“Since antibiotics have been used in humans for more than 60 years and in livestock for about 50 years, if there was going to be an epidemic of resistance related to antibiotic use in agriculture it would have occurred by now. The fact that it has not means that antibiotic use in animals is not a major risk to human health,” says H. Scott Hurd, an Iowa State University veterinarian and a former USDA deputy undersecretary for food safety.
That’s just an example of the thoughtful, factual responses Hurd provides to the myth-filled TV segment that CBS aired last week about the use of antibiotics in livestock production. You can find Hurd’s response in its entirety at vetmed.iastate.edu/news/.
In the meantime, producer organizations like the National Cattlemen’s Beef Association (NCBA) are working to help lawmakers better understand the facts involved in the issue.
For example, Michael Apley, Kansas State University (KSU) veterinary clinical pharmacologist, traveled to Capitol Hill with NCBA to educate lawmakers and their staff about the use of antibiotics in the beef industry. Apley and NCBA met with Rep. Louise Slaughter (D-NY) and Rep. Leonard Boswell (D-IA) to discuss H.R. 1549, Slaughter's bill to ban the use of antibiotics in livestock.
"We appreciate Rep. Slaughter taking the time to visit with us. I'm encouraged by her willingness to sit down for an open discussion and that she has extended an offer for us to be involved in the discussions moving forward," Apley says. "As a veterinary clinical pharmacologist, I work to evaluate the benefits and risks of antibiotic use in livestock. It's extremely important that data-driven review and analysis be the guiding force behind every decision that affects the care of our animals and the safety of the food we eat."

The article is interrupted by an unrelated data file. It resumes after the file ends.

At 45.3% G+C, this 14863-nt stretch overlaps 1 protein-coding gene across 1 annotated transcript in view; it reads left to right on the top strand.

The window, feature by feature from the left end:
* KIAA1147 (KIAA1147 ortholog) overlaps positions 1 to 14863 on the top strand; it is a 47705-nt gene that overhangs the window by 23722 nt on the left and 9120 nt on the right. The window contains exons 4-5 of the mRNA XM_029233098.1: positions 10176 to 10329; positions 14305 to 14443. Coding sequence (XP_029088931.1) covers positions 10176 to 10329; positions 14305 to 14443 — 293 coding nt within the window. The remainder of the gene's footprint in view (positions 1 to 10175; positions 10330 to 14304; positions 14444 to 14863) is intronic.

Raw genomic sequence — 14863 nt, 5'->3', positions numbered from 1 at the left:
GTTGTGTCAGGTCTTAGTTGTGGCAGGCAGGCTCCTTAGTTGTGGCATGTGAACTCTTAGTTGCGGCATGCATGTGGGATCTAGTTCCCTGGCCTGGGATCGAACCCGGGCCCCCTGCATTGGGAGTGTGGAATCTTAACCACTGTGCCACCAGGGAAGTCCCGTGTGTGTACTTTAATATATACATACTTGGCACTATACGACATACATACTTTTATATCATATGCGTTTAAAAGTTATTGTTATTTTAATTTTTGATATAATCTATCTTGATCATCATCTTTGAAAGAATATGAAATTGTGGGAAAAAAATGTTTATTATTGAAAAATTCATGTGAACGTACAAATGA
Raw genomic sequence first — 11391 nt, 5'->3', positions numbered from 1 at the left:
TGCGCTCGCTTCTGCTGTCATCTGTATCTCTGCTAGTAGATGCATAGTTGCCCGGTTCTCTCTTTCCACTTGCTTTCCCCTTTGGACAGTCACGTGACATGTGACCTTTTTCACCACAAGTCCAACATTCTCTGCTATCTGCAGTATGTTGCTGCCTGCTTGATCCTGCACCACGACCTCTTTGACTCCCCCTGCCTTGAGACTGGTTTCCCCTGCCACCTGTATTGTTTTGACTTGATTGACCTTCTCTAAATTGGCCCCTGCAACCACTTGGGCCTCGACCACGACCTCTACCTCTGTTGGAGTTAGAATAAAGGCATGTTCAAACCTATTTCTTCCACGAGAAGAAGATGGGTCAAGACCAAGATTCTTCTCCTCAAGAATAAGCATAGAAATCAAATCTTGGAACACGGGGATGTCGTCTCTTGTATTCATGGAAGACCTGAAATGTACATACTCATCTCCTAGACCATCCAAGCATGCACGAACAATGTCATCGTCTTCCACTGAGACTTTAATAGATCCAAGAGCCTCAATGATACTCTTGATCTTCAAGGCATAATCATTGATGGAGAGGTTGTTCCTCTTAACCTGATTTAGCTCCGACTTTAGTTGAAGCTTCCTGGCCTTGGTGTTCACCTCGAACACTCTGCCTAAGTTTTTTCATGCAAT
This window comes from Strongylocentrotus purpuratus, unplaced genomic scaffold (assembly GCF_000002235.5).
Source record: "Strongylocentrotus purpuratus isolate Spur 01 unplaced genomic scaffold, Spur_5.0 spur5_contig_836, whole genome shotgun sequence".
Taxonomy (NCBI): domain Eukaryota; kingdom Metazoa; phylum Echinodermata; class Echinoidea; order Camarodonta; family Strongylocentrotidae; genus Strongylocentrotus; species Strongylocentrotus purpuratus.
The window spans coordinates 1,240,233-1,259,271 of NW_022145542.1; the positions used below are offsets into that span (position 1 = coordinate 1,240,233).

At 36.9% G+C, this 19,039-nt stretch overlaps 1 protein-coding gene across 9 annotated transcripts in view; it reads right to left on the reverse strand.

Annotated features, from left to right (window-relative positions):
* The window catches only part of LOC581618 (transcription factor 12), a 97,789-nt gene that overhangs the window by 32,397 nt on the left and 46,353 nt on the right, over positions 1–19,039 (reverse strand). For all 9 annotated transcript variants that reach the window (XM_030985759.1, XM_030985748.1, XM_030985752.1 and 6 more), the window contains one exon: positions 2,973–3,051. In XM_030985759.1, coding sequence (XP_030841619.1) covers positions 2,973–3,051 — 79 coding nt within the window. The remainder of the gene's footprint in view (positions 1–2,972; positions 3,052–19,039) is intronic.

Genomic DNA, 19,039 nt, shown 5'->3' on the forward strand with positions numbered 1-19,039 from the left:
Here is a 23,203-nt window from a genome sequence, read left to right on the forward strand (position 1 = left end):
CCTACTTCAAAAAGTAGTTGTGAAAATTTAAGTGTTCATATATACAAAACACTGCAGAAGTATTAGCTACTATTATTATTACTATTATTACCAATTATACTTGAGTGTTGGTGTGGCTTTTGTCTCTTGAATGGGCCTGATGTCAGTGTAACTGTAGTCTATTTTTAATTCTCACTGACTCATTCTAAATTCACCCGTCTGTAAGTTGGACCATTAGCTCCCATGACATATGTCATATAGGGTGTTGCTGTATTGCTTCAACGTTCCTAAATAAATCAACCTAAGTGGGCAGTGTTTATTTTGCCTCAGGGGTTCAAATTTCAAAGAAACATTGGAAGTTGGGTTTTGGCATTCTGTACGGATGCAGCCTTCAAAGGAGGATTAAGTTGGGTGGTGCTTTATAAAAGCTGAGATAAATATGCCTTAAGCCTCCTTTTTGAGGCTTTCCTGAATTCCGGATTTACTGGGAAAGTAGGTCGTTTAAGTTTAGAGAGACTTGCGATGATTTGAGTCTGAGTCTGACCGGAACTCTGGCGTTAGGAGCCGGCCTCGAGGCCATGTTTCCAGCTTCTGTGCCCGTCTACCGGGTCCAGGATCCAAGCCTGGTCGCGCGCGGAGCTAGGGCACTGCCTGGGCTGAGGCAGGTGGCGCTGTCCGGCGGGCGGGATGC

Boswell, who also has concerns about H.R. 1549, was part of a recent congressional delegation trip to Denmark to examine the impacts that country's antibiotics' ban had on Danish swine production.
“Unfortunately, there are a lot of misconceptions and outright misrepresentations out there about why and how antibiotics are used in the cattle industry," Apley says. "The truth is, cattle producers and veterinarians utilize many tools including vaccines, herd-health management, genetics and animal nutrition to avoid the need for antibiotics.
“They must adhere to strict, science-based guidelines in the use of antibiotics to treat, prevent and control disease in livestock. These antibiotics have passed a stringent FDA-approval process, which has demonstrated they are safe and effective.
“Prevention of disease is a cornerstone in both human and animal medicine," he continues. "Veterinarians and producers are intent on fulfilling their obligations to both human and animal health, and our current regulatory process provides methodologies for further evaluating the use of antibiotics in food animals. It would be a tragedy to lose any valuable tools for preventing animal disease without substantial evidence for a benefit to human health."